An insulin pump is a small device that delivers insulin through a small plastic tube (catheter). The device pumps insulin continuously day and night. It can also deliver insulin more rapidly (bolus) before meals. Insulin pumps can help some people with diabetes have more control in managing blood glucose.
Most insulin pumps are about the size of a small mobile phone, but models keep getting smaller. They are mostly worn on the body using a band, belt, pouch, or clip. Some models now are wireless.
Traditional pumps include an insulin reservoir (cartridge) and a catheter. The catheter is inserted with a plastic needle just under the skin into fatty tissue. This is held in place with a sticky bandage. Tubing connects the catheter to a pump that has a digital display. This allows the user to program the device to deliver insulin as needed.
Patch pumps are worn directly on the body with the reservoir and tubes inside a small case. A separate wireless device programs insulin delivery from the pump.
Pumps come with features such as waterproofing, touchscreen, and alerts for dosage time and insulin reservoir capacity. Some pumps can connect or communicate with a sensor to monitor blood glucose levels (continuous glucose monitor). This allows you (or in some cases the pump) to stop insulin delivery if blood glucose is becoming too low. Talk to your health care provider about which pump is right for you.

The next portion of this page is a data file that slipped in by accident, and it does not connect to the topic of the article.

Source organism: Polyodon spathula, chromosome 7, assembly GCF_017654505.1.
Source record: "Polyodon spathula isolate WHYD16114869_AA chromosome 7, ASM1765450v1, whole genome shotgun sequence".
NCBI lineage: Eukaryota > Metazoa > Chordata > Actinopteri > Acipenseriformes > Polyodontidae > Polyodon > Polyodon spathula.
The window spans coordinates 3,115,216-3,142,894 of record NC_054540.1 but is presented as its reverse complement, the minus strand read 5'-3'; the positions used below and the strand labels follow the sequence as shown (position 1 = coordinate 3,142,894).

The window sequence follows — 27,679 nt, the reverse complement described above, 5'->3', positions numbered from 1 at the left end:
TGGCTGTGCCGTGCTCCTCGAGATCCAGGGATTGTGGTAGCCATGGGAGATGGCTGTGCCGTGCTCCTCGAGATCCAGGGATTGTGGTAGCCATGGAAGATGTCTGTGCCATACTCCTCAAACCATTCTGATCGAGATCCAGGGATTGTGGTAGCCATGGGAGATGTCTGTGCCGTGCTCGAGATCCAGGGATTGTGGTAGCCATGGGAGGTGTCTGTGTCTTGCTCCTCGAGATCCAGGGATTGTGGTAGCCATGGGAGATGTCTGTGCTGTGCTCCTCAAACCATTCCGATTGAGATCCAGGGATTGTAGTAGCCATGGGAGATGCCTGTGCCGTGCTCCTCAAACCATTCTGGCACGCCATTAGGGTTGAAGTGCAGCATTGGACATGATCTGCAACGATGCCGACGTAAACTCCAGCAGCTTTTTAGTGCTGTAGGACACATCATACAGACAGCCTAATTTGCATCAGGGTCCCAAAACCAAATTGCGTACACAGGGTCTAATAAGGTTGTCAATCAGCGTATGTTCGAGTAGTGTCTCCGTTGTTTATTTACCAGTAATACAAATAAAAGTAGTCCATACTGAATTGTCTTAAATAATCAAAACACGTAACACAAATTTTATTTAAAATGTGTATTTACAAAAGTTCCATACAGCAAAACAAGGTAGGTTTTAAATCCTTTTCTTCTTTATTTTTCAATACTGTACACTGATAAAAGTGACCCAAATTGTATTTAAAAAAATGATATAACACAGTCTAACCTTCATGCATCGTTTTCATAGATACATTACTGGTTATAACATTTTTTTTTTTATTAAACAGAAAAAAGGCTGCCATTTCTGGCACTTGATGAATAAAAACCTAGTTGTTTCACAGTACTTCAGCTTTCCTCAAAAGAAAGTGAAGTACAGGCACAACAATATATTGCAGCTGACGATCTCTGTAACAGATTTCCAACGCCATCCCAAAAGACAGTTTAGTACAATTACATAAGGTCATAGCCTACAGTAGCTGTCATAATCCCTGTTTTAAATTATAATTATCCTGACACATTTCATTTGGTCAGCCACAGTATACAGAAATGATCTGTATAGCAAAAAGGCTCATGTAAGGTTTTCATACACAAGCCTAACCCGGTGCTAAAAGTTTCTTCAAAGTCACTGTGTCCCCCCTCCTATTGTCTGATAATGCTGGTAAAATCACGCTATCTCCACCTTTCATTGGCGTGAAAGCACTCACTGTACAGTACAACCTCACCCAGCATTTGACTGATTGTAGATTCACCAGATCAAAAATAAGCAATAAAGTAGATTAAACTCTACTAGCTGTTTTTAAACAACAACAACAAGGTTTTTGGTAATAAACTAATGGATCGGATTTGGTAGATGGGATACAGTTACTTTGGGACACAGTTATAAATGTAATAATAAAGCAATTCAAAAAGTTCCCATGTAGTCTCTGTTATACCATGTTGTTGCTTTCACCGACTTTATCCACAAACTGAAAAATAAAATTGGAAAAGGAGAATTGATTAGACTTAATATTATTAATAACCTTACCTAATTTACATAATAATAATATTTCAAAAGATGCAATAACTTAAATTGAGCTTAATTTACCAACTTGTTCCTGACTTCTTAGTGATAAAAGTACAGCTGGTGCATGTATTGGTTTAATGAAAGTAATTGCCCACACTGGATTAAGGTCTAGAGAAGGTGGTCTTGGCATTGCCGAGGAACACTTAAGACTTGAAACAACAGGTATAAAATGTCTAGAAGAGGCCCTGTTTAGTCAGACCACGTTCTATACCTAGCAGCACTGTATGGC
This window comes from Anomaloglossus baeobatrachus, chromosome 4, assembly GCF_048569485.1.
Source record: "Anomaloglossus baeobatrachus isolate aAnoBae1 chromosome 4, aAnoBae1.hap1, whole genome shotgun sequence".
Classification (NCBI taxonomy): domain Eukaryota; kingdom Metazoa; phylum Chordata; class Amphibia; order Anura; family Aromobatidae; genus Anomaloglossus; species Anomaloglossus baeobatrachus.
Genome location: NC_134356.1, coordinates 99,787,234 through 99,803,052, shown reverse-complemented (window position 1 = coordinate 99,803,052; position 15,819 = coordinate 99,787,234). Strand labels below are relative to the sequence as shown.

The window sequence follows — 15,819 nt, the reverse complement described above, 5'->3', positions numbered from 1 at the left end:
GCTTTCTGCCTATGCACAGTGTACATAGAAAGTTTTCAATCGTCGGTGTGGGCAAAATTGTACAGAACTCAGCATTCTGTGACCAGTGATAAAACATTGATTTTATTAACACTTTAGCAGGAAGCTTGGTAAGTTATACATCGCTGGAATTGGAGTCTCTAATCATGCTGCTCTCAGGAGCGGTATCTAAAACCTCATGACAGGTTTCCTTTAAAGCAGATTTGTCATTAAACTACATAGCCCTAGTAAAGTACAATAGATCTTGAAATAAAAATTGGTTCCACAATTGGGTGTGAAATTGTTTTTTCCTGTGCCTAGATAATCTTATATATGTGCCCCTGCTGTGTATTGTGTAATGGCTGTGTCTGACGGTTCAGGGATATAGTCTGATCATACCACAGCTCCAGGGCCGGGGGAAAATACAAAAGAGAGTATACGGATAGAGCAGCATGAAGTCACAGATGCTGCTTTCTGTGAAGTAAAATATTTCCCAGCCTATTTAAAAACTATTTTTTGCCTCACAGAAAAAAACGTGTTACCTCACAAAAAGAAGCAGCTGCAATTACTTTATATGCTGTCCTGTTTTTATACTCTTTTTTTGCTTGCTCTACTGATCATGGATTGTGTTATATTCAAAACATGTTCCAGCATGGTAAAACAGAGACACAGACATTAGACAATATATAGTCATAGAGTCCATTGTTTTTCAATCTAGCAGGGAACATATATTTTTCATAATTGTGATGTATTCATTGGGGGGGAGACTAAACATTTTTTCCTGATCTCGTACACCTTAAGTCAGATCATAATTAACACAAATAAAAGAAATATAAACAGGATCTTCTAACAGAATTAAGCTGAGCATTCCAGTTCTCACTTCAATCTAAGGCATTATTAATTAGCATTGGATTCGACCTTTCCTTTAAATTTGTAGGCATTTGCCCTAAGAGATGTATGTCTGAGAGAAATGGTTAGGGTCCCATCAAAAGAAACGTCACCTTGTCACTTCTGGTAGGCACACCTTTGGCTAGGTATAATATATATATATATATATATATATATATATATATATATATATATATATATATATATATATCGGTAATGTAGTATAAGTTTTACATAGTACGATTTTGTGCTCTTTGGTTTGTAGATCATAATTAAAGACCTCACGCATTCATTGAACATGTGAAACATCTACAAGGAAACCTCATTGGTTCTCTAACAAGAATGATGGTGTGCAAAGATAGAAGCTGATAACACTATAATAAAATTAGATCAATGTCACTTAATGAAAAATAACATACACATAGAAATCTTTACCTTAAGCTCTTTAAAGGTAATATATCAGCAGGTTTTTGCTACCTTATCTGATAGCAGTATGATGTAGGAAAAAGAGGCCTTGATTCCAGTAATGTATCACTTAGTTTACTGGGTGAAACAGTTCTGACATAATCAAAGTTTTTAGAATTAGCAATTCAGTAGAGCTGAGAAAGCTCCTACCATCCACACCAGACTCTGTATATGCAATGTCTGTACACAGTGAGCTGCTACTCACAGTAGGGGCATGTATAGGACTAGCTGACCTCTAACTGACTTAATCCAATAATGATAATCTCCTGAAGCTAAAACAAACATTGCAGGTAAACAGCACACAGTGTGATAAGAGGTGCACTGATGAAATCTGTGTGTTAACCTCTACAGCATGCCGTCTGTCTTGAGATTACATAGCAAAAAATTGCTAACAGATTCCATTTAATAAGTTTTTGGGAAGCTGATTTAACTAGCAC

HOW INSULIN PUMPS WORK
An insulin pump delivers insulin continuously to the body. The device usually uses only rapid-acting insulin. It can be programmed to release different doses of insulin based on your blood glucose levels. Insulin doses are of three types:
- Basal dose: A small amount of insulin delivered all day and night. With pumps you can change the amount of basal insulin being delivered at different times of day. This is the biggest advantage of pumps over injected insulin because you can customize the amount of basal insulin you are getting at different times of day.
- Bolus dose: A higher dose of insulin at meals when blood sugar levels rise due to carbohydrates in food. Most pumps have a 'bolus wizard' to help calculate the bolus dose based on your blood glucose level and the meal (grams of carbohydrate) you are eating. You can program the pump to deliver the bolus doses in different patterns. This is also an advantage over injected insulin for some people.
- A correction or a supplemental dose as needed.
You can program the amount of a dose according to your blood sugar levels at different of times of the day.
The benefits of using an insulin pump include:
- Not having to inject insulin
- More discrete than injecting insulin with a syringe
- More accurate insulin delivery (can deliver fractions of units)
- May help with tighter blood glucose control
- Fewer big swings in blood glucose levels
- May result in improved A1C
- Fewer episodes of hypoglycemia
- More flexibility with your diet and exercise
- Helps manage 'dawn phenomenon' (early a.m. rise in blood glucose levels)
Disadvantages of using insulin pumps are:
- Increased risk of weight gain
- Increased risk of diabetic ketoacidosis if pump does not work correctly
- Risk of skin infection or irritation at the application site